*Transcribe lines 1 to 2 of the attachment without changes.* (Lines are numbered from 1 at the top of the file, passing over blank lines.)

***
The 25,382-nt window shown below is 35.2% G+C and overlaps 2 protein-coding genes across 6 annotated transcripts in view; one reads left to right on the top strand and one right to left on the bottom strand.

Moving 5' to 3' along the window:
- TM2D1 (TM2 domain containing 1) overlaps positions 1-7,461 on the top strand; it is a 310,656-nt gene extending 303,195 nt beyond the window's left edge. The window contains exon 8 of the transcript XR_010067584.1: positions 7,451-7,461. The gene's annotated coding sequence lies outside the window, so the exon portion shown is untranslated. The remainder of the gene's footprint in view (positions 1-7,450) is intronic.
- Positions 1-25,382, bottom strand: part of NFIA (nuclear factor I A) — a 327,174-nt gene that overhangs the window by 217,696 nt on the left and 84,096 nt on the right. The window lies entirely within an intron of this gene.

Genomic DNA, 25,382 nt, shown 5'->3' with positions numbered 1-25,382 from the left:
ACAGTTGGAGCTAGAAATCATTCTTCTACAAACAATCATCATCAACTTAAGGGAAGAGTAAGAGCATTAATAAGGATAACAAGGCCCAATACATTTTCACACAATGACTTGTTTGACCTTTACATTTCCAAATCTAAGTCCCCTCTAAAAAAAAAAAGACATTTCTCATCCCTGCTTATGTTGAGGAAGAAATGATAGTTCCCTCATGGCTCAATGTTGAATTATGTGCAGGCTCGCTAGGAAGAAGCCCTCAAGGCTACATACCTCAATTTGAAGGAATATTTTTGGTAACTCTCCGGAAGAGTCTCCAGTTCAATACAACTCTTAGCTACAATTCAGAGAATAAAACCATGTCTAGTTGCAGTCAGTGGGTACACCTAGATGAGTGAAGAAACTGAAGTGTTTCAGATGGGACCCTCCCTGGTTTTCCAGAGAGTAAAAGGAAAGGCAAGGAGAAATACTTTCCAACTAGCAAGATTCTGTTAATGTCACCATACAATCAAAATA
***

The 25,382-nt window shown below is 35.2% G+C and overlaps 2 protein-coding genes across 6 annotated transcripts in view; one reads left to right on the top strand and one right to left on the bottom strand.

Moving 5' to 3' along the window: